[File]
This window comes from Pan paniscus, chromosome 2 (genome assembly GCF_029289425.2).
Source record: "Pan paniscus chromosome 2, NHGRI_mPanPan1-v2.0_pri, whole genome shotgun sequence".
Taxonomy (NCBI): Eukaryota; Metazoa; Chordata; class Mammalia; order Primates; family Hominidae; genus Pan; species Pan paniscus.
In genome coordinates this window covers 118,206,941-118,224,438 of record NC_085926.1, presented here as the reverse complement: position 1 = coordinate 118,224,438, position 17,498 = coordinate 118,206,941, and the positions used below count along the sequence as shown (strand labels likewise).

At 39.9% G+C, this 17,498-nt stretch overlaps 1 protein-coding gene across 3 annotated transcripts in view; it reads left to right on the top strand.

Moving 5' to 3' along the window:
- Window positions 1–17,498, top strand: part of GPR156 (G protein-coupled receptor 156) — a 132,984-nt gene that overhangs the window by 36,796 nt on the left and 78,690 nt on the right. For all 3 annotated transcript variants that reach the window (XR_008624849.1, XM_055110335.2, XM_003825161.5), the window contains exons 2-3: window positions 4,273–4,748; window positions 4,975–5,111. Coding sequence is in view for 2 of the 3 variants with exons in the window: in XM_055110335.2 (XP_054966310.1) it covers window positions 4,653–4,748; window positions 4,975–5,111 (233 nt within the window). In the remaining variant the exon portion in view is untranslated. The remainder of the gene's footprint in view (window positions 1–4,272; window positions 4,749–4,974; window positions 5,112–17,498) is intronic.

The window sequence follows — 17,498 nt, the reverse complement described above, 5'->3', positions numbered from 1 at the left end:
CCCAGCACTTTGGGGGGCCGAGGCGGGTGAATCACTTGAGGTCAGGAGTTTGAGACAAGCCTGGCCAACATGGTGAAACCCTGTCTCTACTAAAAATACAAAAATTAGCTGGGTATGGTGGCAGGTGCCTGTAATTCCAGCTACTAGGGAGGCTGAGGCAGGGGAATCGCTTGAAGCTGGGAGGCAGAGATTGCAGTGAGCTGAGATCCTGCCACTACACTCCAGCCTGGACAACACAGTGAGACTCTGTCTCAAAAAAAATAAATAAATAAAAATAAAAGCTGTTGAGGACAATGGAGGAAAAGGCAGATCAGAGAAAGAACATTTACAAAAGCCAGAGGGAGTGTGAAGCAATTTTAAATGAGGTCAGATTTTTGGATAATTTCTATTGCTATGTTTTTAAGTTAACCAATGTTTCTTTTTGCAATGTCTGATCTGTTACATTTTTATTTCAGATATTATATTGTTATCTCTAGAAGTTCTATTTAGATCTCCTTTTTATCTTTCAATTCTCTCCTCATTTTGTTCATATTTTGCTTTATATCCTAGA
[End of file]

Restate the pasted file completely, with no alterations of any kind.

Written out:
This window comes from Pan paniscus, chromosome 2 (genome assembly GCF_029289425.2).
Source record: "Pan paniscus chromosome 2, NHGRI_mPanPan1-v2.0_pri, whole genome shotgun sequence".
Taxonomy (NCBI): Eukaryota; Metazoa; Chordata; class Mammalia; order Primates; family Hominidae; genus Pan; species Pan paniscus.
In genome coordinates this window covers 118,206,941-118,224,438 of record NC_085926.1, presented here as the reverse complement: position 1 = coordinate 118,224,438, position 17,498 = coordinate 118,206,941, and the positions used below count along the sequence as shown (strand labels likewise).

At 39.9% G+C, this 17,498-nt stretch overlaps 1 protein-coding gene across 3 annotated transcripts in view; it reads left to right on the top strand.

Moving 5' to 3' along the window:
- Window positions 1–17,498, top strand: part of GPR156 (G protein-coupled receptor 156) — a 132,984-nt gene that overhangs the window by 36,796 nt on the left and 78,690 nt on the right. For all 3 annotated transcript variants that reach the window (XR_008624849.1, XM_055110335.2, XM_003825161.5), the window contains exons 2-3: window positions 4,273–4,748; window positions 4,975–5,111. Coding sequence is in view for 2 of the 3 variants with exons in the window: in XM_055110335.2 (XP_054966310.1) it covers window positions 4,653–4,748; window positions 4,975–5,111 (233 nt within the window). In the remaining variant the exon portion in view is untranslated. The remainder of the gene's footprint in view (window positions 1–4,272; window positions 4,749–4,974; window positions 5,112–17,498) is intronic.

The window sequence follows — 17,498 nt, the reverse complement described above, 5'->3', positions numbered from 1 at the left end:
CCCAGCACTTTGGGGGGCCGAGGCGGGTGAATCACTTGAGGTCAGGAGTTTGAGACAAGCCTGGCCAACATGGTGAAACCCTGTCTCTACTAAAAATACAAAAATTAGCTGGGTATGGTGGCAGGTGCCTGTAATTCCAGCTACTAGGGAGGCTGAGGCAGGGGAATCGCTTGAAGCTGGGAGGCAGAGATTGCAGTGAGCTGAGATCCTGCCACTACACTCCAGCCTGGACAACACAGTGAGACTCTGTCTCAAAAAAAATAAATAAATAAAAATAAAAGCTGTTGAGGACAATGGAGGAAAAGGCAGATCAGAGAAAGAACATTTACAAAAGCCAGAGGGAGTGTGAAGCAATTTTAAATGAGGTCAGATTTTTGGATAATTTCTATTGCTATGTTTTTAAGTTAACCAATGTTTCTTTTTGCAATGTCTGATCTGTTACATTTTTATTTCAGATATTATATTGTTATCTCTAGAAGTTCTATTTAGATCTCCTTTTTATCTTTCAATTCTCTCCTCATTTTGTTCATATTTTGCTTTATATCCTAGA